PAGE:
The order you use here is very important. Always vinegar first then bi carb soda. If you do it the other way around you could end up with a huge volcanic like mess!
The main problem with using bicarb or baking soda, is the mess it leaves behind. If you use too much and leave it for too long the paste becomes a hard chalk like substance stuck firmly to your carpet fibre. It can be very difficult to remove!
Vacuuming alternated with a light, gentle brushing of the carpet, helps. Rinsing with warm water, then drying the area thoroughly, should remove the remaining residue. However if you find there is still bi carb soda visible, then you may need to call in Black Gold Steam cleaning Melbourne for help and advice.
You can purchase over the counter carpet stain removers from most supermarkets. I would always err on the side of caution when using a product like this. Read the instruction label and always, always, test it on an inconspicuous spot first! The main ingredient in these sprays is hydrogen peroxide. There are different strengths of hydrogen peroxide and it is recommended that not more than a 3% solution is used on carpet, unless you are a professional carpet cleaner. Stronger solutions, higher than 3%, may result in colour loss or bleaching of carpet fibres.
Professional carpet cleaners are trained to be able to identify different carpet fibres and know what is safe to use. They also have high powered equipment capable of rinsing all of the hydrogen peroxide away.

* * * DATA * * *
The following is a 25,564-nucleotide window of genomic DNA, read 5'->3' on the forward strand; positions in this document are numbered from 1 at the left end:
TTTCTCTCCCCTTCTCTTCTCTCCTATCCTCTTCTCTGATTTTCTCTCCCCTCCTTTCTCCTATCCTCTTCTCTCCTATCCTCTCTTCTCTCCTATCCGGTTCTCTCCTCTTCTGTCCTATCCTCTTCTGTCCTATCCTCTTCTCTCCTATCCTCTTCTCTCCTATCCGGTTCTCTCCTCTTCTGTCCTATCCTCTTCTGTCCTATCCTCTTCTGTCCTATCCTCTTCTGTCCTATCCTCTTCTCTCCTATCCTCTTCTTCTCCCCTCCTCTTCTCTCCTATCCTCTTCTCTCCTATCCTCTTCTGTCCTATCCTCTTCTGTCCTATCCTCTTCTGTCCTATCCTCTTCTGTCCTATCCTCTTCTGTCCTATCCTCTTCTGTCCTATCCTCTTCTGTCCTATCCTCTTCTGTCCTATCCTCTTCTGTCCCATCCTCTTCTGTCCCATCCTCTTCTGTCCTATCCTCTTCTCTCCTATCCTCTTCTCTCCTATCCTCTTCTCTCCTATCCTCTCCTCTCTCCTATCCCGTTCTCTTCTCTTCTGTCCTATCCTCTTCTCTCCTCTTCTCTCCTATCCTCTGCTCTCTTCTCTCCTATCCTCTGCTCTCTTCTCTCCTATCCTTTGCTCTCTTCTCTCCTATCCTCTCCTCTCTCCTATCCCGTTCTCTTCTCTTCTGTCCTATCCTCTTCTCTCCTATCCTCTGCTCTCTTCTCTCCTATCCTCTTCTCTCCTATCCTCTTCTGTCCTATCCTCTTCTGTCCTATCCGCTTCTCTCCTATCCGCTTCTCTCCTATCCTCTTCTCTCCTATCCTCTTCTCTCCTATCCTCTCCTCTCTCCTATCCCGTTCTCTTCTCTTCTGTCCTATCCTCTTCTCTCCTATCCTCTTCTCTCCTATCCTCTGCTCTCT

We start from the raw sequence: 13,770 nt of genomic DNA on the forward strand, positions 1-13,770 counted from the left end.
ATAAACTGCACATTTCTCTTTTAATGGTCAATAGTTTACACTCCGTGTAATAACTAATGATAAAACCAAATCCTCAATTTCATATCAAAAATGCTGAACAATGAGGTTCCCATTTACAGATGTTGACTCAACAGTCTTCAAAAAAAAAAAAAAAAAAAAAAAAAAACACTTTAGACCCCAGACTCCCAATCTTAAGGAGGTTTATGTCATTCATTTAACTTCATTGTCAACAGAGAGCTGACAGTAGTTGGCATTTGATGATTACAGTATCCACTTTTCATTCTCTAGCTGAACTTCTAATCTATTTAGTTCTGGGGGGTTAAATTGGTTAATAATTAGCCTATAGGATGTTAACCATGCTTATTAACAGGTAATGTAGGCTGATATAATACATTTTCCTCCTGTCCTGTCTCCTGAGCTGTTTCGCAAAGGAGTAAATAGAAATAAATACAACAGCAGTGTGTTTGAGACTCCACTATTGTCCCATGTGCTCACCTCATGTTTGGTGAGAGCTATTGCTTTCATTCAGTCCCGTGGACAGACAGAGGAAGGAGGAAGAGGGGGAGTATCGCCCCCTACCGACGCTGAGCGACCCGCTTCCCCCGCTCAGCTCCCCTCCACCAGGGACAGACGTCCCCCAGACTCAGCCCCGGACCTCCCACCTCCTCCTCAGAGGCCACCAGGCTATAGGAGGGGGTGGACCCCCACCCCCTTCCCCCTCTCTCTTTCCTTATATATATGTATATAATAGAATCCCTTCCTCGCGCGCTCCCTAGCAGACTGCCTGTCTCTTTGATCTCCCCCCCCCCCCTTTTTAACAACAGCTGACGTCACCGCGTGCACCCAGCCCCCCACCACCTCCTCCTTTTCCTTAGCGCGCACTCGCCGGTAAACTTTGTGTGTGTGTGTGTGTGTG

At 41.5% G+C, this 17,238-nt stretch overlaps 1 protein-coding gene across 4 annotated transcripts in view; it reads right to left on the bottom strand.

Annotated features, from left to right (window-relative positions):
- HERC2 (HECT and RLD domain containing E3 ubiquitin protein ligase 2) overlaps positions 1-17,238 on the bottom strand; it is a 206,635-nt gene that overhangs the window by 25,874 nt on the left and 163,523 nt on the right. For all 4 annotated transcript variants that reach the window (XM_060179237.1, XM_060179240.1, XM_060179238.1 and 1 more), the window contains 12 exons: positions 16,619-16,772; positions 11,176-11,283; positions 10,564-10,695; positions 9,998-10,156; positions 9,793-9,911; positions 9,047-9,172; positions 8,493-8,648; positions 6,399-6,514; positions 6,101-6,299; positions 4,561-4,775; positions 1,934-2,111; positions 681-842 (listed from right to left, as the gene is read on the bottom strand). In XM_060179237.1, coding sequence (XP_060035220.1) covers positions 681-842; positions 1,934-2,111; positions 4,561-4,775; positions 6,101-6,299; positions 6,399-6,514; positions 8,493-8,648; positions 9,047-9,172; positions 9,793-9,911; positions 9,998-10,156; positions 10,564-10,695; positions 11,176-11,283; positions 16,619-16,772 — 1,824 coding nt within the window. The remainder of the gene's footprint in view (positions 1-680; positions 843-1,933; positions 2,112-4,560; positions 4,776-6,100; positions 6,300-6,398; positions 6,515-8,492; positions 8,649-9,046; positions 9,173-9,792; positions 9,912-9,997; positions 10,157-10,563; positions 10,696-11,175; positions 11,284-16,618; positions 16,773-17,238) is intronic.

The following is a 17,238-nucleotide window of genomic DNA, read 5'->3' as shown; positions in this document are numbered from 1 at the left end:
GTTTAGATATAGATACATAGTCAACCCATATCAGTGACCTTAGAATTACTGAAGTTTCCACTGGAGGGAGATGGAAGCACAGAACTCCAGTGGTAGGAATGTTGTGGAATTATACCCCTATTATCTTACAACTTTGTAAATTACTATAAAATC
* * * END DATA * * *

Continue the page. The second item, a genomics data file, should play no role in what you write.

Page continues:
The biggest problem aside from the bleaching, is removing all of the residue. Often these spray on cleaners are difficult to remove without professional equipment and therefore the residue attracts dirt. The other chemicals mixed in with the hydrogen peroxide are usually preservatives and stabilisers as well as a lot of water.
It would be much cheaper (and safer) to just buy some 3% hydrogen peroxide and dilute it your self in a spray bottle with some warm water ( 1:2). You could also add a few drops of dish washing liquid to help with the cleaning process. Make sure you do not rub the fibre and always rinse and dry the spot.
To avoid any potential problems and save yourself a whole lot of effort and stress, I would recommend you call a professional like Black Gold carpet steam cleaning Melbourne to remove the stain or at least offer the right advice.
A final word of advice
I am all for natural cleaning remedies and products. In fact most of our cleaning products are natural citrus based detergents and spotters. We also use essential oils for their natural antibacterial properties. However just because it is “natural” doesn’t mean it is always safe to use on every stain and every carpet type. T
here is actually quite a lot of science involved in carpet cleaning and it takes training and experience to understand what works best in each unique situation. There is not “a one size fits all” when it comes to carpet steam cleaning and stain removal. Always seek professional advice before reaching into the cupboard.